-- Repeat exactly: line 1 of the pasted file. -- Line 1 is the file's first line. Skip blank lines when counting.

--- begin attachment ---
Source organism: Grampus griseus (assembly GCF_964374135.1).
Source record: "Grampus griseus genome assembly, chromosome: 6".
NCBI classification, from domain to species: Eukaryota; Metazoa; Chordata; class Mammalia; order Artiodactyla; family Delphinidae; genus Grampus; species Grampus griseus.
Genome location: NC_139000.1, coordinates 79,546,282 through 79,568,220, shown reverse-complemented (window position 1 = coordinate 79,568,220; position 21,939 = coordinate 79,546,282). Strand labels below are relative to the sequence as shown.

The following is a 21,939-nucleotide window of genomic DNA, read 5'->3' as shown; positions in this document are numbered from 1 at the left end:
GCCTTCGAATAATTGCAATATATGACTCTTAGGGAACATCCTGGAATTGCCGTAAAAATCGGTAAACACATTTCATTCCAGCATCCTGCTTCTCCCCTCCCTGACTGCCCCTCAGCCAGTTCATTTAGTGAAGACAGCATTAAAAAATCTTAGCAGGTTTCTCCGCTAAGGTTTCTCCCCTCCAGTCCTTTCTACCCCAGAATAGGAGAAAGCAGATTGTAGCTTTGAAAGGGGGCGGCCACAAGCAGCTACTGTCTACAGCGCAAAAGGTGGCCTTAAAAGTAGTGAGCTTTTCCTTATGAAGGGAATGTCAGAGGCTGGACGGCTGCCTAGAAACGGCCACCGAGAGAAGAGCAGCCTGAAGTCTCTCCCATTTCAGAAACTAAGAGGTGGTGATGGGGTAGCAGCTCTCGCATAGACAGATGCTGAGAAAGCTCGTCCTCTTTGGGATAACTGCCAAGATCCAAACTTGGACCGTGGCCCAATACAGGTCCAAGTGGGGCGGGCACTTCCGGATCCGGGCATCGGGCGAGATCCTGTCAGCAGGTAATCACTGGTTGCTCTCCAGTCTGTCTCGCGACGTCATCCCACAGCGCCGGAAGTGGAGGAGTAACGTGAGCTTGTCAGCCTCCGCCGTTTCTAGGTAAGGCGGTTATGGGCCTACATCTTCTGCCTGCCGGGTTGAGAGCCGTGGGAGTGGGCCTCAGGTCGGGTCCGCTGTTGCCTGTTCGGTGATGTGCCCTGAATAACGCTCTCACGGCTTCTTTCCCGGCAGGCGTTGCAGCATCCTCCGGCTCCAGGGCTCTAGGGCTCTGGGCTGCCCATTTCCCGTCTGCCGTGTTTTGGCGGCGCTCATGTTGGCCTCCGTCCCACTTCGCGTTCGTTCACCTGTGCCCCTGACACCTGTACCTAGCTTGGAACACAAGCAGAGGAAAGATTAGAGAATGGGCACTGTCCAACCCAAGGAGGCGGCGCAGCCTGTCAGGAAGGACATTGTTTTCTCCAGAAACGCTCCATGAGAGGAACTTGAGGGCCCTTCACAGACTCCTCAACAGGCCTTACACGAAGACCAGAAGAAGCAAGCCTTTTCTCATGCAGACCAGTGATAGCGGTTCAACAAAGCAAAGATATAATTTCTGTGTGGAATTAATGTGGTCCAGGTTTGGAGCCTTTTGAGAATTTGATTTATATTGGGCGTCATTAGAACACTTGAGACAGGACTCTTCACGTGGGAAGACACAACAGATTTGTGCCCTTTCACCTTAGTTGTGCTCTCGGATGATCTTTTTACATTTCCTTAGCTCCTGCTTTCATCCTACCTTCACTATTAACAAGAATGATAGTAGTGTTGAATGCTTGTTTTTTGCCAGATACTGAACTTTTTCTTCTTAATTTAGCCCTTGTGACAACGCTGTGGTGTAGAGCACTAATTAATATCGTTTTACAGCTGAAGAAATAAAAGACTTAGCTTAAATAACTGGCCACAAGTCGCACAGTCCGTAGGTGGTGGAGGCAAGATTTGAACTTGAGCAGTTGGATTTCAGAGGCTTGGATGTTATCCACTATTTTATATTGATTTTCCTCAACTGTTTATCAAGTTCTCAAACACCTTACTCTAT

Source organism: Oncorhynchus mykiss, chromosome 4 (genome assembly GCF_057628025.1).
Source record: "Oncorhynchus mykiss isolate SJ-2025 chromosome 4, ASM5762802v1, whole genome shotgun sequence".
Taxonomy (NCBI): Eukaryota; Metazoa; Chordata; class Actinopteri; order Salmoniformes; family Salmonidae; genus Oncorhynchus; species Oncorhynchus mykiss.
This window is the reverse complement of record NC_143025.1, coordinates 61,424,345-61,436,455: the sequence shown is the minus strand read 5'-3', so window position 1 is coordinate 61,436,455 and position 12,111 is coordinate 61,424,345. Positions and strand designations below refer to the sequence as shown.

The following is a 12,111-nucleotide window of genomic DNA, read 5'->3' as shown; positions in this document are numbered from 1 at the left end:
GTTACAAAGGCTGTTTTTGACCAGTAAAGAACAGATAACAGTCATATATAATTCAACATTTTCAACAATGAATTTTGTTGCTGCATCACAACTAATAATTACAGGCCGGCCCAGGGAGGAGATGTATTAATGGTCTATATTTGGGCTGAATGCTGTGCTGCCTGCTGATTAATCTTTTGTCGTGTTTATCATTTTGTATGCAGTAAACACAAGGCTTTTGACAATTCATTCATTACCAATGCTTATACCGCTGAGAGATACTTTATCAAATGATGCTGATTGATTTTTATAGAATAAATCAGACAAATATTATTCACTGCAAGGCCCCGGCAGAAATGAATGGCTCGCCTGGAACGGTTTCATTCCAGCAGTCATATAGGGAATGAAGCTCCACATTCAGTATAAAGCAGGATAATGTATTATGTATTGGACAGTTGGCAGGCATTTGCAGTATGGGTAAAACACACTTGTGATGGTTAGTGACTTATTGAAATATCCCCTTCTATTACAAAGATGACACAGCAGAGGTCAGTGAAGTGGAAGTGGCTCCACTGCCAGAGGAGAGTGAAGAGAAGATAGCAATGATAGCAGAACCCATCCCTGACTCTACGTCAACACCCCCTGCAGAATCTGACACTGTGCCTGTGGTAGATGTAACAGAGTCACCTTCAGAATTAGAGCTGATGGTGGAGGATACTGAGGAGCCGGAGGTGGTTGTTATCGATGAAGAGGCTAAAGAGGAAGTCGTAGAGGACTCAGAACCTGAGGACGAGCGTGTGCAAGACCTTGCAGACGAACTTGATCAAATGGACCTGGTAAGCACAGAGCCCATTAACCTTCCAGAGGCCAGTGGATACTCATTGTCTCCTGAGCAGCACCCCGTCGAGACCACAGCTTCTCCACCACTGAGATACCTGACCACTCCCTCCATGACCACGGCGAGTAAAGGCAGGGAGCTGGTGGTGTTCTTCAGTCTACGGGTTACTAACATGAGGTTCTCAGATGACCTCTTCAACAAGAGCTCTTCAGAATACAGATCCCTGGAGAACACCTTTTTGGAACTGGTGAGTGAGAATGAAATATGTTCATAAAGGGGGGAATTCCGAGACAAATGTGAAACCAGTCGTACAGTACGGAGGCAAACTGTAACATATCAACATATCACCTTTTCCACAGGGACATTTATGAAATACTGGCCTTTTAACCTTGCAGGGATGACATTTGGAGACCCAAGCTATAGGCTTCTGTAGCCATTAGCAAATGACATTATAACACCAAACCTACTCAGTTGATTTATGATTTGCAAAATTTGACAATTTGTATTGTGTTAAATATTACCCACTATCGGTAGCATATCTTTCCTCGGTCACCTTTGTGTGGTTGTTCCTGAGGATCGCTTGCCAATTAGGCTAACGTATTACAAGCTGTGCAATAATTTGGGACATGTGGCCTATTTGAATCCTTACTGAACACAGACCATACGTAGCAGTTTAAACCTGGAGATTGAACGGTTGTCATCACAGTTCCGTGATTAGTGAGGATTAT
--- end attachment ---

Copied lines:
Source organism: Grampus griseus (assembly GCF_964374135.1).